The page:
Wednesday, May 6, 2009

Life-saving Math Skills

Suppose that . . .

You're stranded on desolate island in the middle of the Pacific Ocean with nothing but an unlabeled canned good and your TI-83 graphing calculator housing dead batteries. A rescue boat filled with Humanitarian Mathematicians finds you and offers to rescue you if you can answer the following question:
Which is bigger, the square root of two or the cube root of three?
What an irrational question involving two "random" irrational numbers! Why on earth would answering a question like that be required for rescue? Remember, these are not just selfless Humanitarians, they are Mathematicians trying to save the world one stranded, computationally-illiterate at a time. Their boat. Their rules.

Do you want to rely on the 50-50 odds of guessing *gulp* incorrectly? Are you brazen enough to ask the Mathematicians if they have four healthy AAA batteries you could borrow temporarily? Is there a way to definitively determine the answer just by doing a couple of quick calculations in the sand? Your life depends on it.

Your instinct might tell you to go with "cube root of three" since, as Shel Silverstein wrote about in "Smart," "three is more than two!" But with any good question posed by a boat load of mathematicians, the answer may be counter-intuitive. In that case, perhaps going with "square root of two. . . final answer?"

The problem is that, although three is bigger than two, taking the cube root of it takes more of the number "away" than taking the square root of it. Therefore, although the two is a smaller number, there is more of it "left" after the indicated operation. Since the numbers two and three are relatively close to each other (with only an infinite number of real numbers between them), the answer is not as obvious as one would think.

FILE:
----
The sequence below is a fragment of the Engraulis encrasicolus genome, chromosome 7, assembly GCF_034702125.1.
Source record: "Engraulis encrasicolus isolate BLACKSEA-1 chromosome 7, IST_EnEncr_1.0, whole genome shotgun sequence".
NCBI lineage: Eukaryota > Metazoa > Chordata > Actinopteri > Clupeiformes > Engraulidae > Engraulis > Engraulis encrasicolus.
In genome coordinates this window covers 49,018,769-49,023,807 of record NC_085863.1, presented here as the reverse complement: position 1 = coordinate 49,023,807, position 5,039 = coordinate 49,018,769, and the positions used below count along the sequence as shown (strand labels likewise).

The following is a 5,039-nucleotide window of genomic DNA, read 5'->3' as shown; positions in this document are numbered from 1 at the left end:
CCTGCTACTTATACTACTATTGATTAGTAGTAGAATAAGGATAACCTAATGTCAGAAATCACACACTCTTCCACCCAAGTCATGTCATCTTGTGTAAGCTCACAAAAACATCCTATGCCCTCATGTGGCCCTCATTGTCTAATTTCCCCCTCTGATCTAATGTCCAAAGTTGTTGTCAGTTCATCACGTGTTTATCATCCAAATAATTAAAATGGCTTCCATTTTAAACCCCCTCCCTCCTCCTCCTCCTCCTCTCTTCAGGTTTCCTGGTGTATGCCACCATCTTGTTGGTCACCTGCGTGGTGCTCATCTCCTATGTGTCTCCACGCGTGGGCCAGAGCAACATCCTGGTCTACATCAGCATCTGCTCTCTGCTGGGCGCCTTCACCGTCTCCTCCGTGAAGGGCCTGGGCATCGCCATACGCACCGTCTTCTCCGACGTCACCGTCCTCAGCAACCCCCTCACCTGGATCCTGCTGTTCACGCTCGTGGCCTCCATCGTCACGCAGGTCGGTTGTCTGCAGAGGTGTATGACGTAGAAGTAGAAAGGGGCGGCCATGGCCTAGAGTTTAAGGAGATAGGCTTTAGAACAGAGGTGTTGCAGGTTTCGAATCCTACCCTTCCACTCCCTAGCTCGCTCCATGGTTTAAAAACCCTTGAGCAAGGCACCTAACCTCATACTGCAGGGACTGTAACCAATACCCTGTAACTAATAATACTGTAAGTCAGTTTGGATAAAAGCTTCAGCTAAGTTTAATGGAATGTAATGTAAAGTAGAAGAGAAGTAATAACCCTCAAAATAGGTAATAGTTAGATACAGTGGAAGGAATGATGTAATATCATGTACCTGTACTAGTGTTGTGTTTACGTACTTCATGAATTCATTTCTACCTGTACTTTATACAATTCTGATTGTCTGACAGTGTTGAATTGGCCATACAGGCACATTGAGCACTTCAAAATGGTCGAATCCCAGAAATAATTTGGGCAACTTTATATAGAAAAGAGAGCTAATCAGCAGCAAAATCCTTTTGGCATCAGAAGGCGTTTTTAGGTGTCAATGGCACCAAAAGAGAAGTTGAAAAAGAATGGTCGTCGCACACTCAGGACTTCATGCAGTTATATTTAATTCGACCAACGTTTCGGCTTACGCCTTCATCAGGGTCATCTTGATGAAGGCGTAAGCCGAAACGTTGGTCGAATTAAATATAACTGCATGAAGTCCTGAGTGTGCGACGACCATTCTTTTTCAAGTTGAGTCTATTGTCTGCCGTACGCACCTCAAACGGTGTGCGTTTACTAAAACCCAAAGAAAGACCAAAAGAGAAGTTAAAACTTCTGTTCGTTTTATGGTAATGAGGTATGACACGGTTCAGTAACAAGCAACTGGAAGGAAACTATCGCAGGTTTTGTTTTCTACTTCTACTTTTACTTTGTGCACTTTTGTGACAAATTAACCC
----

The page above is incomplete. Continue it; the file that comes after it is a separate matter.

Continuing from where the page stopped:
Luckily, there is an easy way to answer the question definitively correctly, but it does require a little cleverness, insight, and talent, the same things that enabled Picasso and van Gogh to paint their masterpieces and the same qualities that allowed Bach to compose and Keats to write. The solution is beautifully efficient, artistic, and like a good magic trick, is easy once you know how.

So clear of a space in the sand and grab a shard of seashell and let's work on getting you off the island and into that boat with those creepy Humanitarian Mathematicians.

  1. First Let a equal the square root of two and let b equal the cube root of three. Working with single variables will be much easier than working with radical expression .
  2. Next, rewrite each radical expression as an equivalent expression involving a number raised to a rational exponent.
  3. Now comes the clever part. We will change the value of each expression by raising each number to the power of n, where n is the least common multiple of the bases, two and three. In this case, n is 6.
  4. Simplifying each new expression using basic rules of exponents (the boatload of mathematicians are very happy that you know when to add exponents and when to multiply them, for sure), we arrive at two easily comparable integers.
  5. Now for sure, it is obvious that 9 is greater than 8, so b to the sixth is greater than a to the sixth.
  6. Since the numbers are positive, we can now take the sixth root of each side (raising to the 1/6 power) without altering the inequality.
  7. Now we arrive at the solution we originally desired. The answer is now so obvious. Since b is greater than a, the cube root of three is in fact bigger than the square root of two.
As you stare at your beautiful artwork, your masterpiece in the sand, you are filled with the satisfaction that you're a genius, a very hungry, dirty, unkempt genius, but a genius nonetheless. As the Humanitarian Mathematicians congratulate you and welcome you on to their boat, you hesitantly leave your creation behind, undisturbed in the sand.

You are saved, hurray. Surviving the boat ride to civilization with a boatload of mathematicians is another story altogether, but at least you saved yourself through your own ingenuity and persistence. It could have been much worse, you know. They could have asked you what was inside the unlabeled can!

By the way, in case your batteries are dead in your calculator too, the decimal values of the two numbers are surprisingly close.


LC said...

How do you cure the Swine Flu????


Enjoy teaching tomorrow.

kwkorpi said...

Have you been back all this week, or do you go back tomorrow too?

lc said...

We had a workday today. Kids come tomorrow. I got so much work done today. AP Stat exam will be May 20th. Woohoo -- review time!!!

Brenda said...

By all the graphics, I can tell that if I had read this it would be something I would enjoy.